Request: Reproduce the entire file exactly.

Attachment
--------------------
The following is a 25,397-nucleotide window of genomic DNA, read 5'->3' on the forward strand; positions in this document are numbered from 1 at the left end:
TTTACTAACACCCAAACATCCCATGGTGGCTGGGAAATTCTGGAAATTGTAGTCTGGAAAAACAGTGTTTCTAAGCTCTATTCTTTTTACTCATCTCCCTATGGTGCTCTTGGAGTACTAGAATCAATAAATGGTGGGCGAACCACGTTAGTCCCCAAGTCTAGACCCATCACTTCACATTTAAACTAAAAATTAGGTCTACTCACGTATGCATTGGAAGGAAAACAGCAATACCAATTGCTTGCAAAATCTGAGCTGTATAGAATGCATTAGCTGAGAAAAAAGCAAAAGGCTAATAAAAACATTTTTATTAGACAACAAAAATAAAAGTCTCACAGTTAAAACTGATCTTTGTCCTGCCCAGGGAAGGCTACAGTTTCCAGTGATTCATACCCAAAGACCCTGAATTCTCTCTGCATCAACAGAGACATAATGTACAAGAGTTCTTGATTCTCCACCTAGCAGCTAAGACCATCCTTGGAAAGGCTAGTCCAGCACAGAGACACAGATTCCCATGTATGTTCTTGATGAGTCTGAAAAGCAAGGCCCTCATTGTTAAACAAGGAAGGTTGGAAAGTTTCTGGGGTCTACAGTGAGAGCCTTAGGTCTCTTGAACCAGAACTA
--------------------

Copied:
The following is a 25,397-nucleotide window of genomic DNA, read 5'->3' on the forward strand; positions in this document are numbered from 1 at the left end:
TTTACTAACACCCAAACATCCCATGGTGGCTGGGAAATTCTGGAAATTGTAGTCTGGAAAAACAGTGTTTCTAAGCTCTATTCTTTTTACTCATCTCCCTATGGTGCTCTTGGAGTACTAGAATCAATAAATGGTGGGCGAACCACGTTAGTCCCCAAGTCTAGACCCATCACTTCACATTTAAACTAAAAATTAGGTCTACTCACGTATGCATTGGAAGGAAAACAGCAATACCAATTGCTTGCAAAATCTGAGCTGTATAGAATGCATTAGCTGAGAAAAAAGCAAAAGGCTAATAAAAACATTTTTATTAGACAACAAAAATAAAAGTCTCACAGTTAAAACTGATCTTTGTCCTGCCCAGGGAAGGCTACAGTTTCCAGTGATTCATACCCAAAGACCCTGAATTCTCTCTGCATCAACAGAGACATAATGTACAAGAGTTCTTGATTCTCCACCTAGCAGCTAAGACCATCCTTGGAAAGGCTAGTCCAGCACAGAGACACAGATTCCCATGTATGTTCTTGATGAGTCTGAAAAGCAAGGCCCTCATTGTTAAACAAGGAAGGTTGGAAAGTTTCTGGGGTCTACAGTGAGAGCCTTAGGTCTCTTGAACCAGAACTA